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Seeking a new top Mountie, committee stresses bureaucratic credentials

William Elliott, the first civilian commissioner of the RCMP, is stepping down this summer.

Darryl Dyck/The Canadian Press

The next commissioner of the RCMP won't necessarily have to be a cop, but he or she will need to be fluent in bureaucratese.

The criteria for the selection of a new top Mountie were laid out before a parliamentary committee on Tuesday, and most of them require an intimate understanding of the language used by senior mandarins in Ottawa.

While many Canadians see the RCMP as a police force that fights drug traffickers, gang members, fraud artists and thieves, the committee of experts who will recommend a pick to the Prime Minister have a number of additional priorities. Among other things, the next RCMP commissioner will be expected to:

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- have "a vision that builds in innovation and dynamism";

- develop "a framework for talent management";

- offer executive-level experience in a time of "resource constraints";

- be able to motivate employees "to reach corporate objectives," and

- showcase "innovation and the ability to operate in a dynamic environment."

Patricia Hassard, a senior official in security matters at the Privy Council Office, said the goal is to find a new commissioner with good leadership and communications skills by October.

There is some urgency as the current commissioner, William Elliott, has announced plans to retire from the force by the end of the summer. The long-time bureaucrat was appointed as the head of the RCMP in 2007, even though he lacked any direct experience in policing. Senior RCMP officers slammed his management style and his people skills last summer, leading to an unprecedented internal crisis in the force.

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The NDP members of the public safety committee of the House tried to hold further hearings into the selection criteria, arguing they were too vague.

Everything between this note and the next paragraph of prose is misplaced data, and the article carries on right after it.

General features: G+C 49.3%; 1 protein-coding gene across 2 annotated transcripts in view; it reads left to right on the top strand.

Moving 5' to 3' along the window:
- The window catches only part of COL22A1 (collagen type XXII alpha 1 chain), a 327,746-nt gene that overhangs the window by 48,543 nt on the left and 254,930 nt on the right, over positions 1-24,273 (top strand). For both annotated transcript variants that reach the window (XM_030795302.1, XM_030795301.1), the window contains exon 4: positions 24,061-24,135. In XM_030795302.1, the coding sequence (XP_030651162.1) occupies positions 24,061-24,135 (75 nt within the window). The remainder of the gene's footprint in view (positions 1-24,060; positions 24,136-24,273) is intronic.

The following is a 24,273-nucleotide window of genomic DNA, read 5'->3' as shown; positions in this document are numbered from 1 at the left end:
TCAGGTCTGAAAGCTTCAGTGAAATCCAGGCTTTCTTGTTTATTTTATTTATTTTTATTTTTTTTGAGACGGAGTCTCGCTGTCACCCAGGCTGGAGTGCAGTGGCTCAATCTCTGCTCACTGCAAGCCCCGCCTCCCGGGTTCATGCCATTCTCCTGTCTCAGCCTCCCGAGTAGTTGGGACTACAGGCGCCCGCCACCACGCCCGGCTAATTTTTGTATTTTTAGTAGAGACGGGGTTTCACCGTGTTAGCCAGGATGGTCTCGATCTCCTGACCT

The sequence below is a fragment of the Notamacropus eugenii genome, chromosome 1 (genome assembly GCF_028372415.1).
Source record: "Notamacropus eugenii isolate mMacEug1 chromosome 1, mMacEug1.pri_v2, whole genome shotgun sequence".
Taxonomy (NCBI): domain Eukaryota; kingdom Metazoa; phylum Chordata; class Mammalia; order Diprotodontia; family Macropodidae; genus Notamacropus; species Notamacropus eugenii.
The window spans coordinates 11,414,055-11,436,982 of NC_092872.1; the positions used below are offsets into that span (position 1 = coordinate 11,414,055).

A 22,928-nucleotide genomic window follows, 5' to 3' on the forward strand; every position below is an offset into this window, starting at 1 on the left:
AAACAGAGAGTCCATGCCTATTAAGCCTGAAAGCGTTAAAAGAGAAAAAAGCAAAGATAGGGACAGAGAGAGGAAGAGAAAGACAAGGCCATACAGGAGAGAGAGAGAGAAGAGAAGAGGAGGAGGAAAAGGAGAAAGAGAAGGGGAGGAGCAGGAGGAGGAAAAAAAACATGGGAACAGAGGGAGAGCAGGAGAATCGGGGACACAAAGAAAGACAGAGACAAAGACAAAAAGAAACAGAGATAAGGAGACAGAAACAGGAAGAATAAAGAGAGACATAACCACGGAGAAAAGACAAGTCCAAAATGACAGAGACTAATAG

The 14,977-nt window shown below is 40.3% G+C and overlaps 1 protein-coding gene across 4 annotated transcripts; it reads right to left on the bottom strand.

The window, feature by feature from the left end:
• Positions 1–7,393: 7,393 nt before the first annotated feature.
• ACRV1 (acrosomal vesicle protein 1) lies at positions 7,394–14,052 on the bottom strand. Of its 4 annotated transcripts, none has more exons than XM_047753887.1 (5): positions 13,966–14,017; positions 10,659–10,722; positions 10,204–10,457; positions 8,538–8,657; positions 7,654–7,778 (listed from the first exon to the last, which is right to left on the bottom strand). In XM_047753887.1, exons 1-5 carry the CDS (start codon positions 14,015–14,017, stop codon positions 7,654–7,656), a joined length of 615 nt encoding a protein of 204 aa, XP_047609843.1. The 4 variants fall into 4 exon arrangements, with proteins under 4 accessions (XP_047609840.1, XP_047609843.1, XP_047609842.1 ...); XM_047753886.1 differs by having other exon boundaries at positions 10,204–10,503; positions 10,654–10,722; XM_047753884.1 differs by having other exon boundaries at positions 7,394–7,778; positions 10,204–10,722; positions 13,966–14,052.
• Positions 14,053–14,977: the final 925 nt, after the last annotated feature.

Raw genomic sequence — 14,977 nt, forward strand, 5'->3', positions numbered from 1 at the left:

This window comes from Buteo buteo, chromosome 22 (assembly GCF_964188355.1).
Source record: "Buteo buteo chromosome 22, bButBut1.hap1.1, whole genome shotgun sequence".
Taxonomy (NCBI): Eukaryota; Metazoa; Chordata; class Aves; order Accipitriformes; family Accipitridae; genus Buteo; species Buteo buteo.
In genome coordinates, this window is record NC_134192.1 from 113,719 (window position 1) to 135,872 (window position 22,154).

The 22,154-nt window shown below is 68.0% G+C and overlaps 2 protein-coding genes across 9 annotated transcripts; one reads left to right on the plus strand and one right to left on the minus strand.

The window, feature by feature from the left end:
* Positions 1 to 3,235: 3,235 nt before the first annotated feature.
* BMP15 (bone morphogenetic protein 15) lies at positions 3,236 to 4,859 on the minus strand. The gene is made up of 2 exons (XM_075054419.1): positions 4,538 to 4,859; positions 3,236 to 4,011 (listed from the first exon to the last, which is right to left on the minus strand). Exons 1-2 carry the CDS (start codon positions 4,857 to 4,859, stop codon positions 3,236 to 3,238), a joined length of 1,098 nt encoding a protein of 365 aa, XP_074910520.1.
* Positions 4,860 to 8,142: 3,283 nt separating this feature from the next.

"This process is being rushed through," NDP MP Jasbir Sandhu said. "We need to slow down a little bit."

However, the Conservative majority on the committee decided to hold only one hour of hearings on the matter, calling only Ms. Hassard and a senior bureaucrat at Public Safety Canada, Graham Flack, as witnesses.

Liberal MP Francis Scarpaleggia tried to find out at committee whether any changes were made in the selection process to ensure that the mistakes of the past were not repeated.

"What went wrong the last time?" he asked.

Ms. Hassard did not want to address the past, saying she was "at a loss on this one."

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Later on, Ms. Hassard said it would be "highly desirable" to find a new commissioner with a background in policing, adding it is not an essential qualification.

"The government is looking for the best candidate to lead the RCMP, whether they come from inside or outside the force," Ms. Hassard said.

The selection committee includes the national security adviser to the Prime Minister, Stephen Rigby, as well as two former solicitors-general, James Kelleher and Jean-Jacques Blais, and a member of the Prime Minister's Office.

Ms. Hassard said a key priority of the next RCMP commissioner will be to adapt to the changing demographic landscape in Canada, both in its policing services and its recruitment and promotion of officers.

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About the Author
Parliamentary reporter

Daniel Leblanc studied political science at the University of Ottawa and journalism at Carleton University. He became a full-time reporter in 1998, first at the Ottawa Citizen and then in the Ottawa bureau of The Globe and Mail. More

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